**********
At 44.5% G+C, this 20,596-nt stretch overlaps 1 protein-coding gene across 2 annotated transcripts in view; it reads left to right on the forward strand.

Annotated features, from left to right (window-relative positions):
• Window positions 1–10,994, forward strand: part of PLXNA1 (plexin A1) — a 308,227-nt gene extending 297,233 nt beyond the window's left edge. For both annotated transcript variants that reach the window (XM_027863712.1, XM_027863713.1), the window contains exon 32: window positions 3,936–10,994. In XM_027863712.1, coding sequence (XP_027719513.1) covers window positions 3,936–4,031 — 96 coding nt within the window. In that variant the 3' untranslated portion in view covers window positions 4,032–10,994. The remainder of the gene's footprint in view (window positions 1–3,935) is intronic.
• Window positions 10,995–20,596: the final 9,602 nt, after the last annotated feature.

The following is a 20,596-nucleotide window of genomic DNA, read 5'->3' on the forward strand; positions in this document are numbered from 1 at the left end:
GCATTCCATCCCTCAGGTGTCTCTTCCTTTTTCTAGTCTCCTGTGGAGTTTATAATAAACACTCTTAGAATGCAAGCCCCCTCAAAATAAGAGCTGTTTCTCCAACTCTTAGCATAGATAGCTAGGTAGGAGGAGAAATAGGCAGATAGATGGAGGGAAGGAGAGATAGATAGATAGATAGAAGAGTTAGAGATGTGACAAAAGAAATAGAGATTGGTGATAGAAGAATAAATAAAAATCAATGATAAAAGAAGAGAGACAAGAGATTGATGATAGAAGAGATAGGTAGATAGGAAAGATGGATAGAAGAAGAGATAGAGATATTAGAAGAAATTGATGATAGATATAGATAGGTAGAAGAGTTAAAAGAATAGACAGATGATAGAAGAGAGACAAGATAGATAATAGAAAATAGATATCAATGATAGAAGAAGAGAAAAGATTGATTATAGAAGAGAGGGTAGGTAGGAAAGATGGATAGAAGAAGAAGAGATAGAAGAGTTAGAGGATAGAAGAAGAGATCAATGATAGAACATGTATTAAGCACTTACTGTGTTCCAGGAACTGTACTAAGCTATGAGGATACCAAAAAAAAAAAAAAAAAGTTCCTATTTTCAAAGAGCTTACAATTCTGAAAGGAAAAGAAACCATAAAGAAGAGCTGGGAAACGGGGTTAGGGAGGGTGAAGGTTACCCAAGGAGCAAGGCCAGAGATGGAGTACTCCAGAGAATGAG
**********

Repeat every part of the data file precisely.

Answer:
At 44.5% G+C, this 20,596-nt stretch overlaps 1 protein-coding gene across 2 annotated transcripts in view; it reads left to right on the forward strand.

Annotated features, from left to right (window-relative positions):
• Window positions 1–10,994, forward strand: part of PLXNA1 (plexin A1) — a 308,227-nt gene extending 297,233 nt beyond the window's left edge. For both annotated transcript variants that reach the window (XM_027863712.1, XM_027863713.1), the window contains exon 32: window positions 3,936–10,994. In XM_027863712.1, coding sequence (XP_027719513.1) covers window positions 3,936–4,031 — 96 coding nt within the window. In that variant the 3' untranslated portion in view covers window positions 4,032–10,994. The remainder of the gene's footprint in view (window positions 1–3,935) is intronic.
• Window positions 10,995–20,596: the final 9,602 nt, after the last annotated feature.

The following is a 20,596-nucleotide window of genomic DNA, read 5'->3' on the forward strand; positions in this document are numbered from 1 at the left end:
GCATTCCATCCCTCAGGTGTCTCTTCCTTTTTCTAGTCTCCTGTGGAGTTTATAATAAACACTCTTAGAATGCAAGCCCCCTCAAAATAAGAGCTGTTTCTCCAACTCTTAGCATAGATAGCTAGGTAGGAGGAGAAATAGGCAGATAGATGGAGGGAAGGAGAGATAGATAGATAGATAGAAGAGTTAGAGATGTGACAAAAGAAATAGAGATTGGTGATAGAAGAATAAATAAAAATCAATGATAAAAGAAGAGAGACAAGAGATTGATGATAGAAGAGATAGGTAGATAGGAAAGATGGATAGAAGAAGAGATAGAGATATTAGAAGAAATTGATGATAGATATAGATAGGTAGAAGAGTTAAAAGAATAGACAGATGATAGAAGAGAGACAAGATAGATAATAGAAAATAGATATCAATGATAGAAGAAGAGAAAAGATTGATTATAGAAGAGAGGGTAGGTAGGAAAGATGGATAGAAGAAGAAGAGATAGAAGAGTTAGAGGATAGAAGAAGAGATCAATGATAGAACATGTATTAAGCACTTACTGTGTTCCAGGAACTGTACTAAGCTATGAGGATACCAAAAAAAAAAAAAAAAAGTTCCTATTTTCAAAGAGCTTACAATTCTGAAAGGAAAAGAAACCATAAAGAAGAGCTGGGAAACGGGGTTAGGGAGGGTGAAGGTTACCCAAGGAGCAAGGCCAGAGATGGAGTACTCCAGAGAATGAG